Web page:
ANKARA: Turkiye has begun building 240,000 homes to resettle refugees in opposition-held northern Syria as the repatriation issue takes center stage in Sunday’s presidential election runoff.
“Syrian refugees living in Turkiye will settle in the houses … as part of a dignified, voluntary, safe return,” Turkish Interior Minister Suleyman Soylu said at the launch of the project on a disused airstrip on the outskirts of Al-Ghandura, a town in the Jarabulus area near the Turkish border.
Builders with heavy machinery have already started work, and the project is expected to be complete in three years, Soylu said.
Turkiye has offered refuge to more than 3 million people fleeing violence in Syria since war broke out there in 2011. Most have “temporary protection” status, leaving them vulnerable to forced return.
“To date, there have been 554,000 voluntary returns,” Soylu said. “There is a serious demand for a voluntary and dignified return to this safe area.”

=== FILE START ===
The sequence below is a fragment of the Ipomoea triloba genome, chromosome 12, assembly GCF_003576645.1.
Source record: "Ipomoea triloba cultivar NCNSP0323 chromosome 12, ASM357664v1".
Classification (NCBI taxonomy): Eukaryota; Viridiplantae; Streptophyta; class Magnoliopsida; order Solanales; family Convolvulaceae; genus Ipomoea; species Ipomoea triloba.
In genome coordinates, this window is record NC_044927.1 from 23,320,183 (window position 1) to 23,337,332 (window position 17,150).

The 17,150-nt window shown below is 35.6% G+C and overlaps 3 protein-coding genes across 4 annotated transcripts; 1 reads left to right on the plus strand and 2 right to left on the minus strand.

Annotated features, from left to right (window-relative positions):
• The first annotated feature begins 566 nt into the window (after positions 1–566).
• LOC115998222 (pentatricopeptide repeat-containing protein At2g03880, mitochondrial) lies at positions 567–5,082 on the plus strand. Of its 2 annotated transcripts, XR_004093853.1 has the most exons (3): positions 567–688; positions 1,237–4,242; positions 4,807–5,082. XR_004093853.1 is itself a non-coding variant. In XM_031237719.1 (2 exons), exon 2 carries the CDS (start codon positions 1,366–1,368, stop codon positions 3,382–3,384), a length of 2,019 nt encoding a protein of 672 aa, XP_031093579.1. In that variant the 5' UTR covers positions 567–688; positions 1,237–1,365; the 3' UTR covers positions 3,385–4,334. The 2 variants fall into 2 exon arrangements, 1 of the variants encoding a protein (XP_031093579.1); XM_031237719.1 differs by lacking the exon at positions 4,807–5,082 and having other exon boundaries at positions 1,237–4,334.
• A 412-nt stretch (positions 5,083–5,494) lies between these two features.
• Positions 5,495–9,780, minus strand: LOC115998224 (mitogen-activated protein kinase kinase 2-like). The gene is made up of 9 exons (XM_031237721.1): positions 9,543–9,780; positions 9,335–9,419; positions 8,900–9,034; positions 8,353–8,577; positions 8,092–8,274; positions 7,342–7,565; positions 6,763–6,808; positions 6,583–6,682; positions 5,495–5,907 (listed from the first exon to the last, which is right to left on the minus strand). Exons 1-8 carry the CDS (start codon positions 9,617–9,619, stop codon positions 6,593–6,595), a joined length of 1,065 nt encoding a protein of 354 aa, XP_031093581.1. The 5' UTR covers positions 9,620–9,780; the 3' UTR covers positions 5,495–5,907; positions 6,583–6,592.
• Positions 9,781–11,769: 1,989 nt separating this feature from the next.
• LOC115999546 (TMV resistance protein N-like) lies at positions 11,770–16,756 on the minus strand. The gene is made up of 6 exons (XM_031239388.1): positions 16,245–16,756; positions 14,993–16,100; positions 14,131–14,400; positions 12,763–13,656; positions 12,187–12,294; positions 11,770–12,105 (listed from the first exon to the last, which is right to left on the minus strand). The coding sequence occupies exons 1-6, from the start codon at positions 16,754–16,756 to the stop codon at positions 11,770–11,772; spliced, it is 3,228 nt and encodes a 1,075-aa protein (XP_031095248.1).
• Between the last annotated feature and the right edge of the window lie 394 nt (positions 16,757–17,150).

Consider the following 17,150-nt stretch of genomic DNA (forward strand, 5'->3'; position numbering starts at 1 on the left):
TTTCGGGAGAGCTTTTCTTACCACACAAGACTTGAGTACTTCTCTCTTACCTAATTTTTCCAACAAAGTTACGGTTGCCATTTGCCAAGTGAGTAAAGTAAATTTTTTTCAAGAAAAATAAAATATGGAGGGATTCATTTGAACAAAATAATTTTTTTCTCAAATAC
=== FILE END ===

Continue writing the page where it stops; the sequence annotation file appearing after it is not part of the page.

Anti-refugee sentiments are running high in Turkiye and President Recep Tayyip Erdogan has hardened his stance toward people displaced by war as he fights for reelection.
He pledged this month to build 200,000 homes in Syria to resettle a million refugees.
Opposition leader Kemal Kilicdaroglu has pledged to “send all the refugees home” if he wins on Sunday.
Erdogan supported early rebel efforts to topple Bashar Assad, and Ankara maintains a military presence in swaths of northern Syria that angers Damascus.
Since 2016, Turkiye has carried out successive ground operations to expel Kurdish forces from border areas of northern Syria.
Its troops and their Syrian proxies control sections of the border, and Erdogan has long sought to establish a “safe zone” 30 km deep the whole length of the frontier.